For Jews, the Western Wall is arguably the holiest spot on the planet. It is the last remnant of the second temple, and tangible evidence of God’s promise that it “would never be destroyed”. Every year, millions make pilgrimage to the wall to pray in it’s presence. Despite it’s importance it has earned only one nickname from gentiles over the years: The Wailing Wall. This is of course in reference to both what is interpreted as the sorrowful devotional prayer of jews at the wall and recognition of the site as a place of mourning the temple’s destruction. Though this name is in many ways apropos, it is a bit glum. So I thought that I might offer my two cents as to some alternatives that might pep it up a bit. In addition, with the recent dip in tourism to Israel, these ideas might make the wall more of a hotspot.
1)The Great Wall of Israel: China’s got one. 2)The Western Wall-3D: Too long has this art form been confined to overpriced animated Pixar features. As soon as a visitor enters the old city, they are given a pair of glasses. Not only does it attract a new audience, but the slogan ‘See the Kotel for the first time….again’ brings back the old one. 3) Wild Wild Western Wall: Perhaps this involves some sort of Vegas style stage show that happens at various times during the day (excluding Shabbat). The story would loosely incorporate the Jewish-Roman war but with cowboys and indians. Pyrotechnics and audience participation is a must. Tagline: ‘Where the Wild West Meets the Middle East!’ 4) Disney Wall: This is a win/win partnership. Walt gets to make amends for his inflammatory behavior in the 1940s and Israel gets the benefits of one of the most powerful names in the world. The sales of Mickey mouse eared yarmulkes would skyrocket. 5)The Wishing Wall: Millions of people write down their prayers on a piece of paper each year and put them in the wall. Imagine if they did it with currency. 6)The Western Facebook Wall: I’m honestly not quite sure how this one would work but I do know that the play on words and the popularity of Facebook make it necessary.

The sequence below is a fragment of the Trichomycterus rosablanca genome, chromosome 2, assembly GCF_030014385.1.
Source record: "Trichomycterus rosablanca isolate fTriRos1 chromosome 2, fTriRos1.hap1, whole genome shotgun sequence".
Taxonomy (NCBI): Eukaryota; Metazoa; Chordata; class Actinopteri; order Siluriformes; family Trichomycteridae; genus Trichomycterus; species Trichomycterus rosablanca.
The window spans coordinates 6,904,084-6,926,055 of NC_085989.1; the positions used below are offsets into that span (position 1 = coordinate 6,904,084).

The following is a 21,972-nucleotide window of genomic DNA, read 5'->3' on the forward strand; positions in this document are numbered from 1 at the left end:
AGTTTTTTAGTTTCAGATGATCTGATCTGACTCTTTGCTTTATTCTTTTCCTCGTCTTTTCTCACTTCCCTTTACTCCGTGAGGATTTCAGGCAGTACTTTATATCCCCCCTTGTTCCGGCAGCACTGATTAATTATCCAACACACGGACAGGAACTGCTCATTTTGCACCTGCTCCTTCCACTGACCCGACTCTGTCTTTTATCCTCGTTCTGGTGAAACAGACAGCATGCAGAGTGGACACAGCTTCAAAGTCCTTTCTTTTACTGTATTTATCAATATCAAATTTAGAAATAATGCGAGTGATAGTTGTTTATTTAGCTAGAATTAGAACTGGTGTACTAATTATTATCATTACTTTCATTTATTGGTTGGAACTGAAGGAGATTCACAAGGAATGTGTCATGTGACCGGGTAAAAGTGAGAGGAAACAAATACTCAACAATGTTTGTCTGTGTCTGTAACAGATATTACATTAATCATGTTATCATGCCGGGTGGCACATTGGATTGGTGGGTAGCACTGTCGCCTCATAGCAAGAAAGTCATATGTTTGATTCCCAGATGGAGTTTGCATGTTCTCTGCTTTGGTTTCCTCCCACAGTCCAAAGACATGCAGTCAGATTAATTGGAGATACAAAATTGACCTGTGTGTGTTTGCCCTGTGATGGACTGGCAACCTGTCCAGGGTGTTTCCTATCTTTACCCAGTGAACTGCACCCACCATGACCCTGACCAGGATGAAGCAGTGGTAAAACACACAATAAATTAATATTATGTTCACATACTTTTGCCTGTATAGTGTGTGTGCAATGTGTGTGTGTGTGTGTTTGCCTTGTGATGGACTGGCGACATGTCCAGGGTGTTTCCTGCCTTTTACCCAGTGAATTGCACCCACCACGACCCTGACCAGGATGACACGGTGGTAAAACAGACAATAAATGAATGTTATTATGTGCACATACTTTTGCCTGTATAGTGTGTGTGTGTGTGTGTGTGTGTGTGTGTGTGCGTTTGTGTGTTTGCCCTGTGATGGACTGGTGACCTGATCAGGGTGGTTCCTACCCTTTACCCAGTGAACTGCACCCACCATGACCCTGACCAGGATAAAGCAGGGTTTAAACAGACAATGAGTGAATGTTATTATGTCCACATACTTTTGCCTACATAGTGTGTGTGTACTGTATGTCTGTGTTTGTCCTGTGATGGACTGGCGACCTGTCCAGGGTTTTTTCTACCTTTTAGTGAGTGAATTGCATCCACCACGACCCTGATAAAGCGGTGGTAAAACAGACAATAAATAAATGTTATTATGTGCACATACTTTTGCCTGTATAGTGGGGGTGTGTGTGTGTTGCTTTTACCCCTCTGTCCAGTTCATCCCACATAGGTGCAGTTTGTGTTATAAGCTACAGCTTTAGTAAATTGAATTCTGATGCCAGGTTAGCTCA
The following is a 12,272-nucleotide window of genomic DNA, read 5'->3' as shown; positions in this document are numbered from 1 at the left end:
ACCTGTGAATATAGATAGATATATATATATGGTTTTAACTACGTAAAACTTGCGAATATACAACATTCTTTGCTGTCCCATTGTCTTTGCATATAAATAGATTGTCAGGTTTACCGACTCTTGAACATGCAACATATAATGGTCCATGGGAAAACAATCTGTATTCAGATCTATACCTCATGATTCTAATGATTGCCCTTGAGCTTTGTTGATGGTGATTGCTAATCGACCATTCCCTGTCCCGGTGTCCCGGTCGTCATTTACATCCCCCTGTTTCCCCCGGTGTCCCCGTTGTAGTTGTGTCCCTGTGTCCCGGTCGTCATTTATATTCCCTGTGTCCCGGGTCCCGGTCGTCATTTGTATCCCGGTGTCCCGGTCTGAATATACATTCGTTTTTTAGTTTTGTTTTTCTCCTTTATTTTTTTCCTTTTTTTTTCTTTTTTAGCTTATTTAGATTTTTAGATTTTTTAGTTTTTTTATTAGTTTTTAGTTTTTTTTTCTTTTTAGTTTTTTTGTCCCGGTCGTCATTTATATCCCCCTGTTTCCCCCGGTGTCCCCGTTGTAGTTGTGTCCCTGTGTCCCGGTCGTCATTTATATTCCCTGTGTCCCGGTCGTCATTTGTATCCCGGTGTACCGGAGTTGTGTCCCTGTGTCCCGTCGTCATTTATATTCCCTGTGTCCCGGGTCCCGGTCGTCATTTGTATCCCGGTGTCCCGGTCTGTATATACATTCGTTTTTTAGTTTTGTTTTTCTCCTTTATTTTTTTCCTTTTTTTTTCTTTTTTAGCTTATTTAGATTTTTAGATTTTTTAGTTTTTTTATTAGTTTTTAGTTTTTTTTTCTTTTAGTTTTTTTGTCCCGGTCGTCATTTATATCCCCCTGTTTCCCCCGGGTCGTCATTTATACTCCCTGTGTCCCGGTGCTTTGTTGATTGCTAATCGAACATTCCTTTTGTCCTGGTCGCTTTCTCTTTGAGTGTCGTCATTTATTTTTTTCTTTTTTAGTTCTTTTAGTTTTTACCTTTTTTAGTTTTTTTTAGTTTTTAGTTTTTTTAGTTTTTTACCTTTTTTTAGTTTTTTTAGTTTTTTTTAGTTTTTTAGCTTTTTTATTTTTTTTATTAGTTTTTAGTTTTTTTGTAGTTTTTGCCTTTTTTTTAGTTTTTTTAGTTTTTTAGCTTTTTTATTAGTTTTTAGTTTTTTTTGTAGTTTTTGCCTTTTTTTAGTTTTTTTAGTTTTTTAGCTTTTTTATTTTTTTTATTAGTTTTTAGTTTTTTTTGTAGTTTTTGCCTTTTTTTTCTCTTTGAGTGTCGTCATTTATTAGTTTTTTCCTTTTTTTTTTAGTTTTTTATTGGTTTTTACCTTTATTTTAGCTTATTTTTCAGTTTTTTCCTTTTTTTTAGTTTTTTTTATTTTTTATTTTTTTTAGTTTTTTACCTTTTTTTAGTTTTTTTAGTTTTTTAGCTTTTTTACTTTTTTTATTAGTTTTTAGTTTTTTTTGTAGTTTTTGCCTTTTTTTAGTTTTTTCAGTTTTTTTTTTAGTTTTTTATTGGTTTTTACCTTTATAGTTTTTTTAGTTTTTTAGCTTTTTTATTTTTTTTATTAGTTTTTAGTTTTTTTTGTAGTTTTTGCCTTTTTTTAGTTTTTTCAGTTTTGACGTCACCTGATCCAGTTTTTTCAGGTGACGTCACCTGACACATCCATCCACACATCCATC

Obviously my ideas are genius. They would bring more tourism and money than ever before to a region of the world that needs it. However, the fact they are not used (nor would they even be seriously considered) points to what is really important about this place. It is not a tourist trap. Since the destruction of the Temple in 70CE, Jews have been spread to every corner of the globe. But during the silent Amidah we turn towards Jerusalem. After all these years, this site remains the spiritual center of Judaism. It’s presence is a physical reminder of where we came from as a people, and that much like the wall we are still standing.